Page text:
I am free to reside and work in Ireland, and can travel without restriction in and out of the country. I don’t need to apply for visas or work permits, unlike non-EU migrants. And as such, I’m treated pretty-much as if I was an Irish citizen.

The freedoms are so universal that it’s hard to come up with many tangible differences between being an Irish or EU citizen. Here’s the only restrictions I can find:

  • I’m not allowed to vote in Presidential elections
  • I’m not allowed to vote in any referendum votes
  • I can’t stand as Irish President, or become a member of the Dáil or Seanad

I place quite a lot of value on the voting rights – as I’ve missed out on numerous referendums since moving here – and I feel a bit disenfranchised by not being able to vote on constitutional changes that will have a direct effect upon my life.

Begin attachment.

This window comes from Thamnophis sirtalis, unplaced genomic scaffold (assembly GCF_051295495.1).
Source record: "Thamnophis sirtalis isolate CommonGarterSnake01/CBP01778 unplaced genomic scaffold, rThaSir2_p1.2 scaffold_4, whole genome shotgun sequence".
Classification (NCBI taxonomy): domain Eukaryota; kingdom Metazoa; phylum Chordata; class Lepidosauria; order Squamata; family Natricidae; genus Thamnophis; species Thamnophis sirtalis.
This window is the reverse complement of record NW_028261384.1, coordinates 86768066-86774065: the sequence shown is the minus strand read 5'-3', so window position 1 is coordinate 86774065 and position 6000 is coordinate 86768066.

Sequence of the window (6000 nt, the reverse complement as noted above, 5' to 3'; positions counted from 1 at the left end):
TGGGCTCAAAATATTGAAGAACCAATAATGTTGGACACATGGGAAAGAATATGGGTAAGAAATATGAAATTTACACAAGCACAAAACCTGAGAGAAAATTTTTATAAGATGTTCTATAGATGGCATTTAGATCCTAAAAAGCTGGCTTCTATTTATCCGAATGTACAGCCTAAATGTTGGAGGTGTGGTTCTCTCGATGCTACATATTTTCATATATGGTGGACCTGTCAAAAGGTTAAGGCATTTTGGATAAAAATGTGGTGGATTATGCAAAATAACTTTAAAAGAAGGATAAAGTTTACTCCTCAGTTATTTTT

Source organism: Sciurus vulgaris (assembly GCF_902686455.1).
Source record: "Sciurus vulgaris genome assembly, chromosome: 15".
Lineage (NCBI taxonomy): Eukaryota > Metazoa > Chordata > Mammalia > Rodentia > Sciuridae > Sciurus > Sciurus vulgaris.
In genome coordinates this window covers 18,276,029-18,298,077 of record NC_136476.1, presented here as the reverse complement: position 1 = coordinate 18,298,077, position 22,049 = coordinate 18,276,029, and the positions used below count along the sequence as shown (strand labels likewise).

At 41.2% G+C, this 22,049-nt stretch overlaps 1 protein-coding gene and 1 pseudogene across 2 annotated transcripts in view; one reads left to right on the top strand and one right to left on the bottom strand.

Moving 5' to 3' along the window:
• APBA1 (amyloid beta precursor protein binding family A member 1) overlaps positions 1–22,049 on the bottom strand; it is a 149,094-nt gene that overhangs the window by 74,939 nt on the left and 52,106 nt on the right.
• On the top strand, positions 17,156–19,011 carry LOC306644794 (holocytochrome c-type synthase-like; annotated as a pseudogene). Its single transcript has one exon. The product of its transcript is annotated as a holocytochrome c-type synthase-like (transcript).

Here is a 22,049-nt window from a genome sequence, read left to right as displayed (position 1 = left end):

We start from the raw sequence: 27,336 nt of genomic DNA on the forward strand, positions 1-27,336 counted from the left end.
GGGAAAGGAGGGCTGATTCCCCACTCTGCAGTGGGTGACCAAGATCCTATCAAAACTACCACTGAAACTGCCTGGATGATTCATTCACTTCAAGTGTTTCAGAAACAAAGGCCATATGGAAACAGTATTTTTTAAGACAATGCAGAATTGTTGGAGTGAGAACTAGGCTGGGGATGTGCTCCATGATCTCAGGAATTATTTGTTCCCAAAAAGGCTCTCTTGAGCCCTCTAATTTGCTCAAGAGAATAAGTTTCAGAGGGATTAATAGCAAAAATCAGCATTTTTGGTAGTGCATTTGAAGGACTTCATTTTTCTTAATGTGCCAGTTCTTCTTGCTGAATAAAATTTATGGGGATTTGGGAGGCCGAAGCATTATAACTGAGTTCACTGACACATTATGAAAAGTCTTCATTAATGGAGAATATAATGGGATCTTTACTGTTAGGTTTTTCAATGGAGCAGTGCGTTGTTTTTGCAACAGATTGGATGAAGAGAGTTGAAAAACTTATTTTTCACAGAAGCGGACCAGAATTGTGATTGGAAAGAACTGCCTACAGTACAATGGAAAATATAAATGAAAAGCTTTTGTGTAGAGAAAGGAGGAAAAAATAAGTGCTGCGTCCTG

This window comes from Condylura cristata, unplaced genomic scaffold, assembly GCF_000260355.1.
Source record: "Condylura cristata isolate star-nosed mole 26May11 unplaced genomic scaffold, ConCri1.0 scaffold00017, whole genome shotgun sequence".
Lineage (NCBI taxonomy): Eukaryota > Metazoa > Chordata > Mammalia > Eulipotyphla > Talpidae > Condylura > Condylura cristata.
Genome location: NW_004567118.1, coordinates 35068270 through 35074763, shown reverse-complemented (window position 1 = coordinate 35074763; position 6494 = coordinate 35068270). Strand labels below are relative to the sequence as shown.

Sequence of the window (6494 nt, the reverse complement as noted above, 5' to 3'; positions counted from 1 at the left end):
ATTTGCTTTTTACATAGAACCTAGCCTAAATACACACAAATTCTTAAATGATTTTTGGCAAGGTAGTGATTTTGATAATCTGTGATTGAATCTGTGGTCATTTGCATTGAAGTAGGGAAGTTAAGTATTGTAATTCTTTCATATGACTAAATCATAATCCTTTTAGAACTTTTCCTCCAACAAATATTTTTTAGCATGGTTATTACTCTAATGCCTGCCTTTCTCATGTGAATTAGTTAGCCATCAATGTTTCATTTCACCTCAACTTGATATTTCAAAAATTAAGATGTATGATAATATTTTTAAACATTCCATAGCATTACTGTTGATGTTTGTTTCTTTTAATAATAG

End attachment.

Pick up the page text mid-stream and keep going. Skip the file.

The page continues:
But are the voting rights on their own worth the €1,125 naturalisation fees, and the 6 months of bureaucracy and paperwork?

Personal Experience

For the last couple of years I’ve been pondering the idea becoming an Irish citizen. I’ve been living here over 8 years, my wife is Irish, and Ireland looks like it’ll be my home for the foreseeable future. I have deepening roots in this country, and yet sometimes I still feel like a foreigner.

I don’t know if citizenship will help me feel more Irish. I guess my British accent will always set me apart from those who grew up in Ireland. But maybe an Irish passport will help me feel less of an outsider.

Any maybe how I “feel” is what it all comes down to. With few tangible benefits, the major driving force to go for naturalisation would be to feel more at home.

The Numbers

I was hunting around the web for some statistics about the number of British people that apply to Irish naturalisation, but couldn’t find any breakdown of naturalisation by country. The naturalisation numbers just don’t appear to be published anywhere, which seems strange.